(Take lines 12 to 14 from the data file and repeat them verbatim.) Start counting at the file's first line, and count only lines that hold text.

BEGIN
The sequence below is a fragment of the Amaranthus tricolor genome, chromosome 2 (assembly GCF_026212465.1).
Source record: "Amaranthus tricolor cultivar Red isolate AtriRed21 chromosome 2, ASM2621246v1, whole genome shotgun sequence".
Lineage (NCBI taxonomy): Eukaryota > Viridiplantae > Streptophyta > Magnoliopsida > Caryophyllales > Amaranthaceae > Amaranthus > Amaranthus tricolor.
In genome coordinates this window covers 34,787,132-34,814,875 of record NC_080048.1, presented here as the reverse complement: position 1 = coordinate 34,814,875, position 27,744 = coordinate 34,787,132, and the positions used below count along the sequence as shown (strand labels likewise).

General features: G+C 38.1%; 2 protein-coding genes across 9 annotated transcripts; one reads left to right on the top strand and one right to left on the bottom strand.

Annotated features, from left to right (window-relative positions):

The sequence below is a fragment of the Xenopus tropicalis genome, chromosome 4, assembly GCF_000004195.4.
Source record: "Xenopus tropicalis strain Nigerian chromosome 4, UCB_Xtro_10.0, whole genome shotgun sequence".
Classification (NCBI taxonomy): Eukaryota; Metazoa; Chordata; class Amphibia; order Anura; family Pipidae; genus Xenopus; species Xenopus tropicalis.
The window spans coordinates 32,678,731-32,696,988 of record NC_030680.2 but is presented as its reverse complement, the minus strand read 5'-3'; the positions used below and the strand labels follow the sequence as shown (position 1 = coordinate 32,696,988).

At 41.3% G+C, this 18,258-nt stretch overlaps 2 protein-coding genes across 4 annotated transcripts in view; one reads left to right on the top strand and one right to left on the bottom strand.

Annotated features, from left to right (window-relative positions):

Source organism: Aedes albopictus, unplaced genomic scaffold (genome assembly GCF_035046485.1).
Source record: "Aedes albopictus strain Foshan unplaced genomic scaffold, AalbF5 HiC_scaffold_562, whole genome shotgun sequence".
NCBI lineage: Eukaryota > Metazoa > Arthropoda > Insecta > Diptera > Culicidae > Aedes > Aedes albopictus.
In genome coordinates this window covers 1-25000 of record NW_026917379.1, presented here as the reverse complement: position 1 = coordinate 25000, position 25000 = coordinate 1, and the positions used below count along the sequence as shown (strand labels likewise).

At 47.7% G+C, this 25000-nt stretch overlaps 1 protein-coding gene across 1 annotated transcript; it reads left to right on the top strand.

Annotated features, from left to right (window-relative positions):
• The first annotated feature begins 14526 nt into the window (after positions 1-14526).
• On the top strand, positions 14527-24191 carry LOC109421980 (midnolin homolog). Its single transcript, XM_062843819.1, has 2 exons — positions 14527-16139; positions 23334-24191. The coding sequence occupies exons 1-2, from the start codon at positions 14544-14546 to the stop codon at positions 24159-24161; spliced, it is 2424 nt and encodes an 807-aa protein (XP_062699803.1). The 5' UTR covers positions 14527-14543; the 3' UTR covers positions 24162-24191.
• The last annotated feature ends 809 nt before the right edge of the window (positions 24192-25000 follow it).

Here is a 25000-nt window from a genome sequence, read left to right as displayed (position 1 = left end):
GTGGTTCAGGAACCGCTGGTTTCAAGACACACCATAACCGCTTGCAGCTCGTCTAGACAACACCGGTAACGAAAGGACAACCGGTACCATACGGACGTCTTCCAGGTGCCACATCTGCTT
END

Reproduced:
Annotated features, from left to right (window-relative positions):

Source organism: Aedes albopictus, unplaced genomic scaffold (genome assembly GCF_035046485.1).
Source record: "Aedes albopictus strain Foshan unplaced genomic scaffold, AalbF5 HiC_scaffold_562, whole genome shotgun sequence".